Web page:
What would a world without exports be like?
The search for ways to produce sustainably is a common goal for all parts of the food industry. Expanding food supply and reducing emissions in one fell swoop sounds like music and is frequently heard among the recurring speeches that focus on the United Nations’ 17 Sustainable Development Goals. After all, this is the goal for all of us: a world without hunger and more sustainable.
In this sense, proposals appear with this purpose. Many, coherent and aligned with the objective. Others dress up as friendly solutions that, in fact, hide the interests of third parties.
This is the case, for example, of advice such as: always prefer food from local producers.
The adverb of time “always” takes us to an unshakable, immutable and unquestionable idea. It means that, regardless of the elements, facts and context, it will “always” be better to consume from those who produce close to your home.
This is a widespread idea in European markets, with campaigns promoted by local producers – who, in return, tend to “attack” the image of foreign entrants. In this argumentative “logic”, consuming products from distant regions would be less sustainable.
Does this logic apply to all products? The data tells us no.
I emphasize here, firstly, that it is important to respect the decision of those who choose to shop locally due to social factors and minimum food security. However, it is not possible to agree that this is a definitive sustainability factor.
Let’s look at the case of chicken meat. Consider two production units, one installed in Brazil, the other in the United Kingdom. Both use corn and soybean meal as inputs and have a structure with warehouses with a temperature maintenance system. Even with different suppliers, both use cutting-edge genetics, which meet the needs of the production system in which they are integrated.
The similarities end there. The differences arise when we check the context in which the production is inserted. Consider, for example, the energy matrix: in most of Europe, farms are basically supplied by gas systems – recently impacted by severe increases as a result of the conflict in Eastern Europe. In the case of Brazil, there is an ongoing transition, with the widespread adoption of photovoltaic systems – there are companies that have already adopted the model on more than 60% of farms. Obviously, Brazil’s mild climate also contributes to lower energy demand.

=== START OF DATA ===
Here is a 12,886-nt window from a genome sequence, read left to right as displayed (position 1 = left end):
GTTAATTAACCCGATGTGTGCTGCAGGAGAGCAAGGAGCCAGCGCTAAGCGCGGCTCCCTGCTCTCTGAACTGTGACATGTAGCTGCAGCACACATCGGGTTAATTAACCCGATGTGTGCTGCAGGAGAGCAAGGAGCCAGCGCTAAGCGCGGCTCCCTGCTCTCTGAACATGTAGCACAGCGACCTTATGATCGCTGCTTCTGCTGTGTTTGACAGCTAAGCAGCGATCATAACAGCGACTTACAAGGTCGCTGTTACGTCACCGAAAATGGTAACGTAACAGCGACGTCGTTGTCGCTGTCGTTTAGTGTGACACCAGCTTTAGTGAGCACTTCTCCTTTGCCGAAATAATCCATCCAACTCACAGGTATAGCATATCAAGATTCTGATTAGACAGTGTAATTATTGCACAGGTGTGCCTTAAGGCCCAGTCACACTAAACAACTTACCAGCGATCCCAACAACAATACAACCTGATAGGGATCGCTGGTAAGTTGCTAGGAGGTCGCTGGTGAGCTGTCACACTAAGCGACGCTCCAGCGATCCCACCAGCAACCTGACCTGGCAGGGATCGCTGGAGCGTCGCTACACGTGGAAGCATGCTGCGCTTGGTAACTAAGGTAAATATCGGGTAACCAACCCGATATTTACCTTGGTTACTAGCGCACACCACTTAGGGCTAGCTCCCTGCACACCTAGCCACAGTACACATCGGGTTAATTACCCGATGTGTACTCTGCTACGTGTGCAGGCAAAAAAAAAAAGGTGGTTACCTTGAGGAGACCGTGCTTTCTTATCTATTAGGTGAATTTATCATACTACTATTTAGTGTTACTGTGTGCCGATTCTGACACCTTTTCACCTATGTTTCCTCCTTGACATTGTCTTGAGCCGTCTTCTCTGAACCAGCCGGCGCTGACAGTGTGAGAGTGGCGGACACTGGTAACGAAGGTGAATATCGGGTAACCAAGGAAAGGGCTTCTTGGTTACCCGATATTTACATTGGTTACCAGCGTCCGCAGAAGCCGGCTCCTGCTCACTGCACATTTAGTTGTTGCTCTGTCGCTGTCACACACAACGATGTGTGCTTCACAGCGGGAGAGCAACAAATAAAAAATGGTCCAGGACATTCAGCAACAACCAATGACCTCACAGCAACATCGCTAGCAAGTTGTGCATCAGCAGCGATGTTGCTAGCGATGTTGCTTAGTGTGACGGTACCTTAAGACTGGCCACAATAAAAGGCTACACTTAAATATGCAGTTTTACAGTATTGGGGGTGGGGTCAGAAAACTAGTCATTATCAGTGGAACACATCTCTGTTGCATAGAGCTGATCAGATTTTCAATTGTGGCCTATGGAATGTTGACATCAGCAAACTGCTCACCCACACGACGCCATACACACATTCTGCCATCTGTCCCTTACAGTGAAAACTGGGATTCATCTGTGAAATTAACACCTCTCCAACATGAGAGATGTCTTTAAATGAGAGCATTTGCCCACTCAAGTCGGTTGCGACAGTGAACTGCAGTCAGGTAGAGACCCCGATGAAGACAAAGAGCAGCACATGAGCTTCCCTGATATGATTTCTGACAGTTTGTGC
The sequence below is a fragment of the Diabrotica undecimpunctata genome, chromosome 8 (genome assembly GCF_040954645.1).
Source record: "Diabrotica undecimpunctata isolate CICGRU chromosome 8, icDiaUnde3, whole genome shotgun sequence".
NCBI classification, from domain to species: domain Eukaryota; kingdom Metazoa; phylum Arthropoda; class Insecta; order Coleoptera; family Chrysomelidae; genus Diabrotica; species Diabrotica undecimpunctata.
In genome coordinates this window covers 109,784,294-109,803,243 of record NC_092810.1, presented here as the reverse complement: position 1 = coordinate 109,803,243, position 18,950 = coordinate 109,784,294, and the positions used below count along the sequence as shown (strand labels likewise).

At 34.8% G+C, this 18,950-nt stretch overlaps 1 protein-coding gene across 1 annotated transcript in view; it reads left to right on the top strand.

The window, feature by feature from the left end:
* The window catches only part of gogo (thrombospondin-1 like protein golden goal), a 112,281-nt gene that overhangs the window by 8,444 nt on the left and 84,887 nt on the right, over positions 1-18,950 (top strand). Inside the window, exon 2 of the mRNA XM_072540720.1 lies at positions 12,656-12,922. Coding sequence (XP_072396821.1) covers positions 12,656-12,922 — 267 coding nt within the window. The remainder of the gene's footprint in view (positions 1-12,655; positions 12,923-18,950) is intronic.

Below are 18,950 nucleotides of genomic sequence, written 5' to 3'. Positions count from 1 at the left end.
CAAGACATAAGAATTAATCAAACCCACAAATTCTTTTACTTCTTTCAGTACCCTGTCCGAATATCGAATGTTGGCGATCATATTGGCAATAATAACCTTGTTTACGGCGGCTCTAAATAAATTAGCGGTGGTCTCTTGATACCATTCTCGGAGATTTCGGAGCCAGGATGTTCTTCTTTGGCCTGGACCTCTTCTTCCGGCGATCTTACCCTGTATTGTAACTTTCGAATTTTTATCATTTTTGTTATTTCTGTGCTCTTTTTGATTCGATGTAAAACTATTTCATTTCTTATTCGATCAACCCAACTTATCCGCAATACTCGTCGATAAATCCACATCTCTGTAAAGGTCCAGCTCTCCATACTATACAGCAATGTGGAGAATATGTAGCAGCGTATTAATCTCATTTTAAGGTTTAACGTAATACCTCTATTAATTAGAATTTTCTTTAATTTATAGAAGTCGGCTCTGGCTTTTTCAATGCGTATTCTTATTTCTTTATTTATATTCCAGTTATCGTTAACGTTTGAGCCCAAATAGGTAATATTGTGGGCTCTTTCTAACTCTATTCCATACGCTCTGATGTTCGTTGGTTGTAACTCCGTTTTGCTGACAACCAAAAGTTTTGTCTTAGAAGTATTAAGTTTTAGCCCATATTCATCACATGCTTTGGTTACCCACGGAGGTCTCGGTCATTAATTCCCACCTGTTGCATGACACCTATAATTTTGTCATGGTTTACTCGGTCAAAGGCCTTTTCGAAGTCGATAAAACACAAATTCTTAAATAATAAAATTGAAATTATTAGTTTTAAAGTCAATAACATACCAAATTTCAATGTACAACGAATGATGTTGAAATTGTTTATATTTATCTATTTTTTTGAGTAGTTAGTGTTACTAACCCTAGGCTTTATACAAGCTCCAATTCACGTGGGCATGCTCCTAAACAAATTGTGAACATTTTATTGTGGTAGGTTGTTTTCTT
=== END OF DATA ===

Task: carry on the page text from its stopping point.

Another point is the supply of inputs. For those who don’t know, the composition of a bird’s feed is basically corn (65%) and soybean meal (25%), in addition to other inputs. In both cases we have ample supply in our territory, which makes us self-sufficient. In a situation different from ours, European units need to import these inputs.
There are several other disparities, but they boil down to one calculation: according to the United Kingdom Department of Agriculture (DEFRA), the farm located in Brazil emits 45% less than the British production unit. Sold on the same shelf in the United Kingdom, chicken meat from Brazil will still have emitted less CO² than the protein produced in the European country, even after processing, clearance, shipment and transport to the shelf.
In other words: the local product definitely did not prove to be more sustainable. The advice that, in fact, promotes “protectionism”, has no support on the issue of emissions.
In a demanding market, who benefits from a possible blockade of imports? The answer is as simple as it is enigmatic: no one.
The first to lose is the consumer, with price increases and less supply on the shelves. But even local producers can be harmed by this.
Let’s return to the case of the United Kingdom. According to information from the International Meat Trade Association (IMTA), an organization that represents British importing and exporting companies, if local poultry production were increased to satisfy British demand for chicken breast (the main product imported by the market), it would generate 2 million of additional tons of products not related to breasts, which would need to find an end – this is what we call market “imbalance”. It would be necessary to increase local production by 122%, including all added costs, price losses and the like. You don’t need to be creative to imagine the size of the damage that would be unleashed.
The global free market exists to balance and meet the needs of communities around the planet. A country that has more advantageous characteristics can produce more, emit less and fill spaces that are not occupied by local producers. More competitiveness, more food security and less protectionism, this is the true essence of sustainability.
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